Family Hike in Valsavarenche in the Aosta Valley

Written by on October 6, 2020 in Blog, Our Good Life in Italy

Family hike in Valsavarenche in the Aosta Valley - beautiful snowy mountains

After two months of lock-down due to the COVID virus, we couldn’t wait to get back out into the nature again. As soon as we were allowed to, we headed up the road to beautiful Valsavarenche, at the heart of the Gran Paradiso national park, for a hike.

We decided on this area for our first post lockdown outing because we always wanted to visit but hadn’t. And we were hoping to finally see a ‘marmotte’ and a ‘stambecco’ (Ibex) in the wild. Both of these indigenous species of mountain animal are most numerous within the protected environment of the Gran Paradiso National Park.

Valsaverenche little village

The route to our family hike in Valsavarenche 

We checked out the official Gran Paradiso website ( ), where you can find several hiking trails. They are categorised by Valley and also by level of difficulty. We chose trail number 12, which has a difficulty rating of ‘E’. ‘E’ means ‘Escursione’, which designates a strenuous hike rather than a gentle walk. It has a ‘dislivello’ of 400 m, with an expected duration time of 1 hour 30 minutes. That’s one way, meaning its a minimim 3 hour hike, plus whatever stops you make. Destination, Maisoncles, a refuge at 1863m. Starting point in the village of Rovenaud.

Emile Chanoux’s birthplace

Rovenaud turns out to be the village where local Aosta Valley hero Emil Chanoux came from. The main Piazza in Aosta is named after him. He was a prominent politician and journalist, as well as head of the National Liberation Committee of Aosta. He was the leader of the Aosta Valley Resistance during WWII. The SS captured and tortured him and he died in jail in May 1944 at the age of 38. Our walk started at his old schoolhouse, which is exactly like the little village schoolhouse in Heidi.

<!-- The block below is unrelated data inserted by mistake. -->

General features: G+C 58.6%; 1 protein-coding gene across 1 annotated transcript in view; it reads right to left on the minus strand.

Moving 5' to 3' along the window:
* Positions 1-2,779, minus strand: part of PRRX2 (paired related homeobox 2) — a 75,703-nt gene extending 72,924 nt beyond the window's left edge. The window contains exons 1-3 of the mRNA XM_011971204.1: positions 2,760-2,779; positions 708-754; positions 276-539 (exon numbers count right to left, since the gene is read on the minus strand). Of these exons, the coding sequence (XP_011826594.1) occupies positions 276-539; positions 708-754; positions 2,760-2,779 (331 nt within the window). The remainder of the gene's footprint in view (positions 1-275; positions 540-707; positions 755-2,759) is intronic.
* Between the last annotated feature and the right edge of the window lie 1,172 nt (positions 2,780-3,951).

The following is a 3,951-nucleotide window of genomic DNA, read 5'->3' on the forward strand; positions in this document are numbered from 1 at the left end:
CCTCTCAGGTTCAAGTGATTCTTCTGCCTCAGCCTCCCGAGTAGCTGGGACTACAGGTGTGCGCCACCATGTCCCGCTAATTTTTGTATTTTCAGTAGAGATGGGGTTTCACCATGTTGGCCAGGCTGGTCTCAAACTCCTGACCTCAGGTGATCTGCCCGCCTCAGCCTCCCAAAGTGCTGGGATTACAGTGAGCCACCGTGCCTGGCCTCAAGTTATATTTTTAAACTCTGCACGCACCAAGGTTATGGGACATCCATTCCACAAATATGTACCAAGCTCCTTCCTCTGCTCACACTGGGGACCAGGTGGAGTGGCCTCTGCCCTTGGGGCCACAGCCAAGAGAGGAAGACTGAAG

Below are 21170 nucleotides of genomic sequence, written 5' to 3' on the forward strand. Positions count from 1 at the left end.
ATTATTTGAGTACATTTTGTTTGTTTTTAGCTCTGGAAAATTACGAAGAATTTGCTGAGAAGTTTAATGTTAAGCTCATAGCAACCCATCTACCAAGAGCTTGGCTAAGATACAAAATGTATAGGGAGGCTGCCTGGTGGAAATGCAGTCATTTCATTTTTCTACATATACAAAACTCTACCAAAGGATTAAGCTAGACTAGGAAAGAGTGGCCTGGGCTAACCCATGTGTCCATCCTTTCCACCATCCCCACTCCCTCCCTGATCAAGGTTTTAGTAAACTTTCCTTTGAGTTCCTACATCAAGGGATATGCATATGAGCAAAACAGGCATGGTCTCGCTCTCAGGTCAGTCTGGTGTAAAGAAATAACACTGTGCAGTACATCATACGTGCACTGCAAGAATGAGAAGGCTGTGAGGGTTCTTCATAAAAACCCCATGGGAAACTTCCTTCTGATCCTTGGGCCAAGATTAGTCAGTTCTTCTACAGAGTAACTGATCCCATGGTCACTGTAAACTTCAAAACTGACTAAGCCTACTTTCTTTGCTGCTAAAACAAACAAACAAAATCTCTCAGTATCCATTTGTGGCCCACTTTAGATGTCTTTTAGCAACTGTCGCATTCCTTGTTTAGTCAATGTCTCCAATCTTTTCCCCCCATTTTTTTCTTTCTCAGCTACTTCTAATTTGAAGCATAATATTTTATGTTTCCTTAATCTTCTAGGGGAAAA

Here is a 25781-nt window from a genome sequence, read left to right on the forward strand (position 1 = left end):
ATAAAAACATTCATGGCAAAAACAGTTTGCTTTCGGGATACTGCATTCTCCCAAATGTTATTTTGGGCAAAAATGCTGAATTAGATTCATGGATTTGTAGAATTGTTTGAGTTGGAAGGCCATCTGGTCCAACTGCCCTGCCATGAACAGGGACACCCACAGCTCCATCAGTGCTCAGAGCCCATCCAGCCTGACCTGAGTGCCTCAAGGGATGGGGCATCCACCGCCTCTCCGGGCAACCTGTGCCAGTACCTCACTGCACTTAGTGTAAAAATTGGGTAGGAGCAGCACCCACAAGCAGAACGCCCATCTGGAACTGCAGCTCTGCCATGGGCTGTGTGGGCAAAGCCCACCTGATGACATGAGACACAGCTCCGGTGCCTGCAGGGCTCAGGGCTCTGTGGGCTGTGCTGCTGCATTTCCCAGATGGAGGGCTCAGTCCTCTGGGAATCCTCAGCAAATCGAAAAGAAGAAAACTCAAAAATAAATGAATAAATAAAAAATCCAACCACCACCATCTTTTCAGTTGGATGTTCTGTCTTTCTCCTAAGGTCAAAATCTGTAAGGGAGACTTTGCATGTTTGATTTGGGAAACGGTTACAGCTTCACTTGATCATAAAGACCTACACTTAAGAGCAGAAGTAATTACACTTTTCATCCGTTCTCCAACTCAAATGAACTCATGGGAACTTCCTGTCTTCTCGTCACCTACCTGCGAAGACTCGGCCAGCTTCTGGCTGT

family hike in Valsavarenche in the Aosta Valley - Crossing over the snow

Husband saves the family from disaster

After a few hundred meters we had to cross a river which was still covered in snow. Ian, our family health & safety officer, stopped us going straight across. He was worried that the snow bridge would break and that we would plunge into the icy water below. He instructed the boys to throw rocks onto the ice and hit it with a big stick. This actually worked and it was then was easy to cross using the stepping stones that were now revealed..

Nature is amazing - huge fallen out tree spotted on our family hike in Valsavarenche in the Aosta Valley

The trail

We continued our way uphill through the lovely larch forest. The path followed a series of Z-shaped turns which made it actually quite easy as it wasn’t too steep. In terms of how tiring it was, the children and I made easy progress. Husband was moving a little slower. He blamed it on having to carry the backpack.